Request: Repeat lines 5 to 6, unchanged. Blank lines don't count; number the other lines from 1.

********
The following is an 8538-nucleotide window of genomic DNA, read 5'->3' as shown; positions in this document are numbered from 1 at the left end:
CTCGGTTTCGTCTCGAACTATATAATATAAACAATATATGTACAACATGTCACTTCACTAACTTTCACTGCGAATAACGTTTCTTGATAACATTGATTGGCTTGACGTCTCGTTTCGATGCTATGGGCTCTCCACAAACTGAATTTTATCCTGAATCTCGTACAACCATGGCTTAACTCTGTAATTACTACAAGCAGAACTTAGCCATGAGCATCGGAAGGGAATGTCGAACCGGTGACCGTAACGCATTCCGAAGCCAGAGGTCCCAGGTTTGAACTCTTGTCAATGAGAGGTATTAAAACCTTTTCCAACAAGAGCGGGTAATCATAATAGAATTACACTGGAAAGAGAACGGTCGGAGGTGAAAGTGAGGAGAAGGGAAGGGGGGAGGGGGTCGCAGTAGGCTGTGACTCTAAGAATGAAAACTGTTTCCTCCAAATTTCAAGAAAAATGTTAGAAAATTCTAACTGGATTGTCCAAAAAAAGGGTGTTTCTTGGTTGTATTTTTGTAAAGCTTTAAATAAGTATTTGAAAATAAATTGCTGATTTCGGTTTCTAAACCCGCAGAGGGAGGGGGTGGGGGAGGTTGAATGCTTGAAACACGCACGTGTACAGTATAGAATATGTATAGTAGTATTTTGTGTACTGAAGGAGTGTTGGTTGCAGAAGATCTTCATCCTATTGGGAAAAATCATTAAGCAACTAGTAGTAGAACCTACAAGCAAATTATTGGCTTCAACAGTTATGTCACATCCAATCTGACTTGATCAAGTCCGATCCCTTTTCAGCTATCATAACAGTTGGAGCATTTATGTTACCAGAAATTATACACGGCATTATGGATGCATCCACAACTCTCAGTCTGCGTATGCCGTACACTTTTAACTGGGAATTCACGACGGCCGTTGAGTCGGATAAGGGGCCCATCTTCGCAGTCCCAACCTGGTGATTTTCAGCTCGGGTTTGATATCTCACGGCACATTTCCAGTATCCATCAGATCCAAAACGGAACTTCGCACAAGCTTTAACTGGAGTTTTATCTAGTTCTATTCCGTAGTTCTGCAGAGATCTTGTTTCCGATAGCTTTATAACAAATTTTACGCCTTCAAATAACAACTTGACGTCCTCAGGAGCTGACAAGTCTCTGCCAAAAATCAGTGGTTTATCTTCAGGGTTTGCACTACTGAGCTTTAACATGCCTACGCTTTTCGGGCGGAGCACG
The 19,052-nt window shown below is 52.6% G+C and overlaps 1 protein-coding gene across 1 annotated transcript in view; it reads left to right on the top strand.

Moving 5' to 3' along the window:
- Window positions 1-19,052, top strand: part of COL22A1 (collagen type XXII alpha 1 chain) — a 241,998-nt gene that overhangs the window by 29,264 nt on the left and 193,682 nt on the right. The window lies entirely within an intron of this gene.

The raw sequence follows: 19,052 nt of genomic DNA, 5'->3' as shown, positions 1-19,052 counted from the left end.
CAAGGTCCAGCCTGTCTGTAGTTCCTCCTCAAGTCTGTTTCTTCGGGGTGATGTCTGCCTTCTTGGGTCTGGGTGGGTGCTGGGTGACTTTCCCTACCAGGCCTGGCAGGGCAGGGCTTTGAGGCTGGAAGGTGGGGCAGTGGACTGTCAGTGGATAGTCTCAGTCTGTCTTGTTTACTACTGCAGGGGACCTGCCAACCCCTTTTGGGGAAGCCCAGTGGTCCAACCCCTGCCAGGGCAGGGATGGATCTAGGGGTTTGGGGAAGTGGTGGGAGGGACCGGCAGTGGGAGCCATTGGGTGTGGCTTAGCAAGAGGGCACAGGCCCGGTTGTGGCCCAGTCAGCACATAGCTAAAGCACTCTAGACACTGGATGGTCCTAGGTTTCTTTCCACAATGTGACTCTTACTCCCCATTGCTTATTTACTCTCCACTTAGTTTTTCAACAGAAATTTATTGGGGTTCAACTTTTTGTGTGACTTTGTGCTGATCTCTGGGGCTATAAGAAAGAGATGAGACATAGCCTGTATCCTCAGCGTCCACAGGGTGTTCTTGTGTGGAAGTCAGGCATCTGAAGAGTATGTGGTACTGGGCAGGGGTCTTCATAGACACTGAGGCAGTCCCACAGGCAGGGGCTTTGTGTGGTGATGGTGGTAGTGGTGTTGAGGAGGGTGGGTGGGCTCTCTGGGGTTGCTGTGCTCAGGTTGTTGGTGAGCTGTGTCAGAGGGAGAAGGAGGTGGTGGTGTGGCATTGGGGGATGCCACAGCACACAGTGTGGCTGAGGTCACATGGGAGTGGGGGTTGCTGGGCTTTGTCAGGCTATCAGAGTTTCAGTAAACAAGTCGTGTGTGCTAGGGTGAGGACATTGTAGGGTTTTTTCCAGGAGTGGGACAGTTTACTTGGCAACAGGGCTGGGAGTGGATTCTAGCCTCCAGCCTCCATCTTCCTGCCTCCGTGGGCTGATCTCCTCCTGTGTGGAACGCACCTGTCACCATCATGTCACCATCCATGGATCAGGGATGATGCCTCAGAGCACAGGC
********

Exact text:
- Window positions 1-19,052, top strand: part of COL22A1 (collagen type XXII alpha 1 chain) — a 241,998-nt gene that overhangs the window by 29,264 nt on the left and 193,682 nt on the right. The window lies entirely within an intron of this gene.

The raw sequence follows: 19,052 nt of genomic DNA, 5'->3' as shown, positions 1-19,052 counted from the left end.